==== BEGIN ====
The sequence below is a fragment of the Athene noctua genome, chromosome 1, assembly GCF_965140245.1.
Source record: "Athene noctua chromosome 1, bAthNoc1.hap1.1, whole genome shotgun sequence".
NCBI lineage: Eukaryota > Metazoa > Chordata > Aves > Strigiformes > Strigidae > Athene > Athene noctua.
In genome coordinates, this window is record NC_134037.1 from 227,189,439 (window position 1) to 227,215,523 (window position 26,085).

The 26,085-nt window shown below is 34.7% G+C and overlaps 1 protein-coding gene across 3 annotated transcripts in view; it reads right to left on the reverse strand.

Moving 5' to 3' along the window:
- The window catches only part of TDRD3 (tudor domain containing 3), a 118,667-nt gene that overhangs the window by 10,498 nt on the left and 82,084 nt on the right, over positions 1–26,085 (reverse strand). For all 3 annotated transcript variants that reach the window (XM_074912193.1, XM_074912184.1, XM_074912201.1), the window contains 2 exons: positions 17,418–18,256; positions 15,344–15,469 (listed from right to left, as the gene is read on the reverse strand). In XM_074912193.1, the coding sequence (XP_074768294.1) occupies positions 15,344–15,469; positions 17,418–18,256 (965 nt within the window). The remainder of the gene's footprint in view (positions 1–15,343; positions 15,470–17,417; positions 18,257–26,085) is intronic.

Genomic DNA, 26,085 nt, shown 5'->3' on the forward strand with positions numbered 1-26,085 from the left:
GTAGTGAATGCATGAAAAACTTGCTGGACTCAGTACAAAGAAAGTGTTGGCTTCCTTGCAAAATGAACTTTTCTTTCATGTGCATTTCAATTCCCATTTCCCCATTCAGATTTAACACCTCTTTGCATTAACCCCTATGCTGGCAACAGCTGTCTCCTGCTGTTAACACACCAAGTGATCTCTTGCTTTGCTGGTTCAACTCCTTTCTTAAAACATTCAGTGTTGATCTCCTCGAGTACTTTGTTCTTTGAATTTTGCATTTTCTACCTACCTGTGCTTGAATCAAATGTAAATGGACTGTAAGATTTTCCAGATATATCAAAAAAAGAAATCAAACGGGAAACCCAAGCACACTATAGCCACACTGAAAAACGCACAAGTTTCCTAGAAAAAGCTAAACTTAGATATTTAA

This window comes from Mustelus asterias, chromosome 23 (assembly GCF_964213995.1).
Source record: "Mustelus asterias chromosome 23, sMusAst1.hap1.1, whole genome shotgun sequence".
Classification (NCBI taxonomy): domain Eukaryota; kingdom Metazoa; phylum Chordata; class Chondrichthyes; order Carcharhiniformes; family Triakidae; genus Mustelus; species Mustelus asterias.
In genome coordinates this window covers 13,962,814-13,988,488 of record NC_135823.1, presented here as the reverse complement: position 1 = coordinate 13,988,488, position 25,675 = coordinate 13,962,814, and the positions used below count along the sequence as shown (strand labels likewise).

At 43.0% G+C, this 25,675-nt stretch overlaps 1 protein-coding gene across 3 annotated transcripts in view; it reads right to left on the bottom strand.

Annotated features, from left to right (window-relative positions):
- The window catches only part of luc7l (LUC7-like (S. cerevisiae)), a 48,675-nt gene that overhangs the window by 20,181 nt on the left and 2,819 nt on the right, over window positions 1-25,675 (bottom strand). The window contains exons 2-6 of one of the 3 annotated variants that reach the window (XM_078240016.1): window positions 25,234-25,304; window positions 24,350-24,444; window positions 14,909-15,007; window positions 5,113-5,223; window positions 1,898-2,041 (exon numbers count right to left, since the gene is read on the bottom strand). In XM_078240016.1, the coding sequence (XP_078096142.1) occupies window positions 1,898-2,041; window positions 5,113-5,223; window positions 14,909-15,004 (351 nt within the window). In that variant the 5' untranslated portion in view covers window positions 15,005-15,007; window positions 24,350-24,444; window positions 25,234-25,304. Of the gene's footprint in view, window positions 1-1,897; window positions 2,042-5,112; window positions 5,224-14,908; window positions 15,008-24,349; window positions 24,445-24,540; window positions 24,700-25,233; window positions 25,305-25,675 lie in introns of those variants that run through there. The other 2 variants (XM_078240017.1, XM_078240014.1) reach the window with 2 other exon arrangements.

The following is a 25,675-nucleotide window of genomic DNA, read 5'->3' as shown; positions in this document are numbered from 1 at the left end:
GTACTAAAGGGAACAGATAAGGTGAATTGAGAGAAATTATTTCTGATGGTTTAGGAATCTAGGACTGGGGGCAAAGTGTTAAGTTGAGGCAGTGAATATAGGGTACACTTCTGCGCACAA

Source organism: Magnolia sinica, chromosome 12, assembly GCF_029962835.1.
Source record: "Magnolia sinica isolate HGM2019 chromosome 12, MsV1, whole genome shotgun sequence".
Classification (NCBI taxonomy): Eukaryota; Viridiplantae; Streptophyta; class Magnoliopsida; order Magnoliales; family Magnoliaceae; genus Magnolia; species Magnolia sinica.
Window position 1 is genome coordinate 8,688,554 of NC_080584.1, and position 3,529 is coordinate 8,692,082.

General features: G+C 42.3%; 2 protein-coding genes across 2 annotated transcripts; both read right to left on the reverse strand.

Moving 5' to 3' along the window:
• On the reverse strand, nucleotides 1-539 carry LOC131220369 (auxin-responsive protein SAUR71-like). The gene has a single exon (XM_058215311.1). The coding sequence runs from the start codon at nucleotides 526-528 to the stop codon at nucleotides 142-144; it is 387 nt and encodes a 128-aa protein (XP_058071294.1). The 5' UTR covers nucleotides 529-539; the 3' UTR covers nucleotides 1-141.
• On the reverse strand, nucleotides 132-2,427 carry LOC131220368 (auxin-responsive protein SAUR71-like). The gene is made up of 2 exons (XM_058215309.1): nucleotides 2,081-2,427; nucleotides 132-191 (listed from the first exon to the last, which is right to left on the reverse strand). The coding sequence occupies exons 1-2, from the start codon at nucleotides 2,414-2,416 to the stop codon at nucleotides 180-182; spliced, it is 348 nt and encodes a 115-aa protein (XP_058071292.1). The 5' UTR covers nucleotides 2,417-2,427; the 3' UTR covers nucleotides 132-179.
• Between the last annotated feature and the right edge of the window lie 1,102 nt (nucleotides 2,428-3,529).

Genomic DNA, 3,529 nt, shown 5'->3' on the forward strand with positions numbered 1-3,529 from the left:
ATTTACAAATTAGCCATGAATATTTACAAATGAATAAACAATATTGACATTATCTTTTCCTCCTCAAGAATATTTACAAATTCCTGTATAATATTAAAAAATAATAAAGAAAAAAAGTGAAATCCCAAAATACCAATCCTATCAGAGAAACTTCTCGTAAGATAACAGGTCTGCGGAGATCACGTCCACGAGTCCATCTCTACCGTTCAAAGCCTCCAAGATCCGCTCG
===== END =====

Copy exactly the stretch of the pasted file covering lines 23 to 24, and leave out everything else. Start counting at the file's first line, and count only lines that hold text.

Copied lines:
General features: G+C 42.3%; 2 protein-coding genes across 2 annotated transcripts; both read right to left on the reverse strand.

Moving 5' to 3' along the window: